Searching over 5,500,000 cases.


searching
Buy This Entire Record For $7.95

Download the entire decision to receive the complete text, official citation,
docket number, dissents and concurrences, and footnotes for this case.

Learn more about what you receive with purchase of this case.

Rose v. State

Florida Court of Appeals, Fourth District

June 6, 2018

AUGUSTUS ROSE, Appellant,
v.
STATE OF FLORIDA, Appellee.

         Not final until disposition of timely filed motion for rehearing.

          Appeal from the Circuit Court for the Nineteenth Judicial Circuit, Okeechobee County; Dan L. Vaughn, Judge; L.T. Case No. 472013CF000579A.

          Carey Haughwout, Public Defender, and Nancy Jack, Assistant Public Defender, West Palm Beach, for appellant.

          Pamela Jo Bondi, Attorney General, Tallahassee, and Mitchell A. Egber, Assistant Attorney General, West Palm Beach, for appellee.

          Forst, J.

         Appellant Augustus Rose appeals the denial of his motion to withdraw his plea and vacate his sentence, arguing that the trial court fundamentally erred in accepting his plea of nolo contendere without first holding a hearing to determine his competency. We agree and reverse and remand for further proceedings consistent with this opinion.

         Background

         Appellant was charged with burglary of a dwelling with assault or battery while armed, kidnapping with a weapon or firearm, abuse of a disabled adult, and possession of a firearm by a convicted felon. His defense counsel filed a motion to examine Appellant "on the issue of competence to proceed, " with an assertion that the motion was made "in good faith and on reasonable ground to believe that [Appellant] is incompetent to proceed." The trial court granted the motion.

         Nearly one year later, Appellant entered a "no contest" plea to all charges. On his Felony Plea Form, it was noted that Appellant was prescribed medication for "mental health." His counsel further informed the court that Appellant had been treated in the past for mental illness and, after Appellant's arrest, a psychological examination had been performed. However, there was no discussion with respect to the details of this evaluation at either the change of plea or sentencing hearings. When questioned as to whether Appellant had been "deemed competent and not insane at the time of the offense, " Appellant responded "[t]hat's what they said."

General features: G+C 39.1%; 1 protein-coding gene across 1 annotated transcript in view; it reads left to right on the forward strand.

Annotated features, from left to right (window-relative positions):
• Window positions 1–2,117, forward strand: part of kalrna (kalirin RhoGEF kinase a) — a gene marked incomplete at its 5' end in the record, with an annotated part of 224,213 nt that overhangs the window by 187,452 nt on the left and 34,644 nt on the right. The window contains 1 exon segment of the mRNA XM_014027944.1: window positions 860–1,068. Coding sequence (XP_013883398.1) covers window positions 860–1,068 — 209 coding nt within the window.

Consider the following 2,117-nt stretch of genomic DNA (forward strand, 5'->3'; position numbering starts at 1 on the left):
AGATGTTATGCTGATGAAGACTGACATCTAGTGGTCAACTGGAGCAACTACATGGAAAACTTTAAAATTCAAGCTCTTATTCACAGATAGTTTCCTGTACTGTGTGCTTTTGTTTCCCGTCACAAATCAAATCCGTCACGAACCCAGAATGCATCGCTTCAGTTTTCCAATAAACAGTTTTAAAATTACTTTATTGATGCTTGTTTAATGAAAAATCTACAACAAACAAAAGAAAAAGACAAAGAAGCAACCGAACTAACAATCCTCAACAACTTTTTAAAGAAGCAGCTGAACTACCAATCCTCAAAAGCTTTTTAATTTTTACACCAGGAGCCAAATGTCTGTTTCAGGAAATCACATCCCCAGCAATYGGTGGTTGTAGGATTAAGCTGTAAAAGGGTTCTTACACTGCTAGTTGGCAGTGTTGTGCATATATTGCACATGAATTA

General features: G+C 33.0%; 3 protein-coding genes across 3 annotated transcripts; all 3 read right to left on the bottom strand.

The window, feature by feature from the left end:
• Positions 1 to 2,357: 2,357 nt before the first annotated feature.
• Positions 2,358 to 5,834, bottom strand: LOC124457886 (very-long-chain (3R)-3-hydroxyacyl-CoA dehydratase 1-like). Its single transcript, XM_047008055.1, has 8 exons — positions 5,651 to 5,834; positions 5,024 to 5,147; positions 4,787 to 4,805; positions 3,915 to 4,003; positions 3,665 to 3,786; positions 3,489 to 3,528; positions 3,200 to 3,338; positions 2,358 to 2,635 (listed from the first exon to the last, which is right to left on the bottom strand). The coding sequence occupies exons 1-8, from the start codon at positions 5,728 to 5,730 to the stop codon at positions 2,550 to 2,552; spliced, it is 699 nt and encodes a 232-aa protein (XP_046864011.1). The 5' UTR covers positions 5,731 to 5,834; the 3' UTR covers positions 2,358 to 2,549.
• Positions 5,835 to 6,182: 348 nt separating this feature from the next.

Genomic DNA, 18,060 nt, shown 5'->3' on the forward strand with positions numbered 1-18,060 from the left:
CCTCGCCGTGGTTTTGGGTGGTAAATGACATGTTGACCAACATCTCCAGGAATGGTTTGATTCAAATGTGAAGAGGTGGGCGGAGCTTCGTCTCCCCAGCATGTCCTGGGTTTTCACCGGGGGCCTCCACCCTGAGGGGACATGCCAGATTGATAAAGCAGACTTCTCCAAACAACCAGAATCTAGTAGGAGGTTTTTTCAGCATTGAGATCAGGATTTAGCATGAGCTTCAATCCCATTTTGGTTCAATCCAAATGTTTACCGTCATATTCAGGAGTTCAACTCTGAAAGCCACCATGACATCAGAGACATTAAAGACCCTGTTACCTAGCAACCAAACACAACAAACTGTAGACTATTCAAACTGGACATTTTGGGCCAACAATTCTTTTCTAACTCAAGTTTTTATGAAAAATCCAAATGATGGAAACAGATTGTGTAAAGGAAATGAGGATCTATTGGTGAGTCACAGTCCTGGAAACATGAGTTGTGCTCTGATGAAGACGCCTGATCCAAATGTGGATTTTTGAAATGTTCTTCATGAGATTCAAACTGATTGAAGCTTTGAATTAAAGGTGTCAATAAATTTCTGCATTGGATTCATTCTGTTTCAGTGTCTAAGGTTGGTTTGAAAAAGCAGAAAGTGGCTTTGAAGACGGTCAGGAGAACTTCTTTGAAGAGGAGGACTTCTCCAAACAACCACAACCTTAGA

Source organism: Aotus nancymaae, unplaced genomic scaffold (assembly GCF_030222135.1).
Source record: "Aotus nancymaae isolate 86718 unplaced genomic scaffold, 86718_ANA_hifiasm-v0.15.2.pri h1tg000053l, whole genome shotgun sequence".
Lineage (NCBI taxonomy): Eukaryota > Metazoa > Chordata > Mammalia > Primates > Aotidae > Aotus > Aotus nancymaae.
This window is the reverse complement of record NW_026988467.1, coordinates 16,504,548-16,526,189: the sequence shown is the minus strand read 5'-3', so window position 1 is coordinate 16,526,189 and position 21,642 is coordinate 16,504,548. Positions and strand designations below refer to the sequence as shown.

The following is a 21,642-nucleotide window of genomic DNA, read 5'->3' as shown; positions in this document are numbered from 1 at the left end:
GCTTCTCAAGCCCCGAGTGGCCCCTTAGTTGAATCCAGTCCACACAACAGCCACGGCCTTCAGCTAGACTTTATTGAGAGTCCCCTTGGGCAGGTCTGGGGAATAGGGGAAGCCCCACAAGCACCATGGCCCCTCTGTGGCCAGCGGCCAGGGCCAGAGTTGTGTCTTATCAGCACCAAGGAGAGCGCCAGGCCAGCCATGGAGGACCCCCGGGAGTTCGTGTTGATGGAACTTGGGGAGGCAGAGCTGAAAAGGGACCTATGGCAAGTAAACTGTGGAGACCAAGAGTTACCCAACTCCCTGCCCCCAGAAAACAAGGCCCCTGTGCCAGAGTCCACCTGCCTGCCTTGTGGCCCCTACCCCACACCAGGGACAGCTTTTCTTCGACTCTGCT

At the sentencing hearing, more details regarding Appellant's mental health history were presented to the trial court. This was the first opportunity for the judge to review the mental competency examination report. In arguing for a bottom of the guidelines sentence, defense counsel made note that Appellant had been "Baker-acted";[1] received in-patient mental health treatment; continues to be prescribed medication; and, continues to have mental health issues. The trial court made no further inquiries regarding Appellant's present mental fitness at either the change of plea or sentencing hearing. Appellant was sentenced to forty years in prison.

         Subsequently, Appellant filed a motion pursuant to Florida Rule of Criminal Procedure 3.170(f) to withdraw his plea. In asserting that Appellant's agreement to enter the no contest plea was involuntary, the motion notes the trial court had been informed of Appellant's "mental health issues" and prior "mental health commitment." It further alleged that, at the time Appellant entered the plea agreement, he was taking four different medications, each of which "have either a sedative, neurological or psychological effect on a person." A hearing was then held on Appellant's motion. There, the court denied the motion and rejected Appellant's claims that he was impaired at the time he entered his plea ("There is no showing that any of this medication he claims he was taking affected his ability to understand the proceedings."). Appellant's appeal follows, with the allegation that the trial court reversibly erred when it did not conduct a competency hearing and enter a written order regarding competency before accepting Appellant's change of plea.

         Analysis

         "The procedure for determining a defendant's competency is governed by Florida Rules of Criminal Procedure 3.210 through 3.215. We review the court's judgment and its compliance with these rules de novo." Hawks v. State, 226 So.3d 892, 893 (Fla. 4th DCA 2017).

Once a trial court has reasonable grounds to believe the defendant is incompetent and orders an examination, it must hold a hearing, and it must enter a written order on the issue. See Fla. R. Crim. P. 3.210(b), 3.212(b). ...

Buy This Entire Record For $7.95

Download the entire decision to receive the complete text, official citation,
docket number, dissents and concurrences, and footnotes for this case.

Learn more about what you receive with purchase of this case.